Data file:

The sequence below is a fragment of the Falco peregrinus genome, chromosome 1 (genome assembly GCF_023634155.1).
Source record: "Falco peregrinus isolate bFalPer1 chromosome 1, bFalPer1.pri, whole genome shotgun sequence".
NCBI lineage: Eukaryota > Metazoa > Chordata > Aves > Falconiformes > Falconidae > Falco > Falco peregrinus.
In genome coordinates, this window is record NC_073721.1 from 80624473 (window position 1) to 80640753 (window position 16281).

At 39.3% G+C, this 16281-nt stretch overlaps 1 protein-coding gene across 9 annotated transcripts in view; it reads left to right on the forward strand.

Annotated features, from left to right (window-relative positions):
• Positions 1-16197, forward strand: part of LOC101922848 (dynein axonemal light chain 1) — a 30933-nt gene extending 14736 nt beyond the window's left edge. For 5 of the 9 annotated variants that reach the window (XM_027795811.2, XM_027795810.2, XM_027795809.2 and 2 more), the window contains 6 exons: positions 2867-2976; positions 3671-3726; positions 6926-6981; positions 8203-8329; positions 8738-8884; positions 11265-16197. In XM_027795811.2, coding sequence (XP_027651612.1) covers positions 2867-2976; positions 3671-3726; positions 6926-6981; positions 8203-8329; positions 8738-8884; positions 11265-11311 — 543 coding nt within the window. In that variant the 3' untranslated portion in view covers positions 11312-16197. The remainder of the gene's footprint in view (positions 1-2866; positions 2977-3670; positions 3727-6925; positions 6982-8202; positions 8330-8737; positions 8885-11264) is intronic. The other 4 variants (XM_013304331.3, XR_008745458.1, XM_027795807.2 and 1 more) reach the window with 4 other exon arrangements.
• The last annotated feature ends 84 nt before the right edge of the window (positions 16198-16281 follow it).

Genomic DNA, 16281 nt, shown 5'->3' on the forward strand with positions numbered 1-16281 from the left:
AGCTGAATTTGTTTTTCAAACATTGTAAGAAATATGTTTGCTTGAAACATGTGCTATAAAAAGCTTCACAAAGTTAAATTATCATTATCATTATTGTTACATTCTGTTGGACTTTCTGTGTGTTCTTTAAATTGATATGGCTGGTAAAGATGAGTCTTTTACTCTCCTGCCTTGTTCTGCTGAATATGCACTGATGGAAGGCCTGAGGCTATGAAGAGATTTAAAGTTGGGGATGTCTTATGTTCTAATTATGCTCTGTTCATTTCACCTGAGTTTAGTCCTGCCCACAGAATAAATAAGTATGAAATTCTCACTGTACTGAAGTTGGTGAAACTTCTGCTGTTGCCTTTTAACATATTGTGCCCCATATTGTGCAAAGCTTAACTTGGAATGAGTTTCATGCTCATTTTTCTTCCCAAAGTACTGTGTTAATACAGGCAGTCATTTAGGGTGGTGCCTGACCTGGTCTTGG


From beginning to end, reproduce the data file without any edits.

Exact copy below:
The sequence below is a fragment of the Falco peregrinus genome, chromosome 1 (genome assembly GCF_023634155.1).
Source record: "Falco peregrinus isolate bFalPer1 chromosome 1, bFalPer1.pri, whole genome shotgun sequence".
NCBI lineage: Eukaryota > Metazoa > Chordata > Aves > Falconiformes > Falconidae > Falco > Falco peregrinus.
In genome coordinates, this window is record NC_073721.1 from 80624473 (window position 1) to 80640753 (window position 16281).

At 39.3% G+C, this 16281-nt stretch overlaps 1 protein-coding gene across 9 annotated transcripts in view; it reads left to right on the forward strand.

Annotated features, from left to right (window-relative positions):
• Positions 1-16197, forward strand: part of LOC101922848 (dynein axonemal light chain 1) — a 30933-nt gene extending 14736 nt beyond the window's left edge. For 5 of the 9 annotated variants that reach the window (XM_027795811.2, XM_027795810.2, XM_027795809.2 and 2 more), the window contains 6 exons: positions 2867-2976; positions 3671-3726; positions 6926-6981; positions 8203-8329; positions 8738-8884; positions 11265-16197. In XM_027795811.2, coding sequence (XP_027651612.1) covers positions 2867-2976; positions 3671-3726; positions 6926-6981; positions 8203-8329; positions 8738-8884; positions 11265-11311 — 543 coding nt within the window. In that variant the 3' untranslated portion in view covers positions 11312-16197. The remainder of the gene's footprint in view (positions 1-2866; positions 2977-3670; positions 3727-6925; positions 6982-8202; positions 8330-8737; positions 8885-11264) is intronic. The other 4 variants (XM_013304331.3, XR_008745458.1, XM_027795807.2 and 1 more) reach the window with 4 other exon arrangements.
• The last annotated feature ends 84 nt before the right edge of the window (positions 16198-16281 follow it).

Genomic DNA, 16281 nt, shown 5'->3' on the forward strand with positions numbered 1-16281 from the left:
AGCTGAATTTGTTTTTCAAACATTGTAAGAAATATGTTTGCTTGAAACATGTGCTATAAAAAGCTTCACAAAGTTAAATTATCATTATCATTATTGTTACATTCTGTTGGACTTTCTGTGTGTTCTTTAAATTGATATGGCTGGTAAAGATGAGTCTTTTACTCTCCTGCCTTGTTCTGCTGAATATGCACTGATGGAAGGCCTGAGGCTATGAAGAGATTTAAAGTTGGGGATGTCTTATGTTCTAATTATGCTCTGTTCATTTCACCTGAGTTTAGTCCTGCCCACAGAATAAATAAGTATGAAATTCTCACTGTACTGAAGTTGGTGAAACTTCTGCTGTTGCCTTTTAACATATTGTGCCCCATATTGTGCAAAGCTTAACTTGGAATGAGTTTCATGCTCATTTTTCTTCCCAAAGTACTGTGTTAATACAGGCAGTCATTTAGGGTGGTGCCTGACCTGGTCTTGG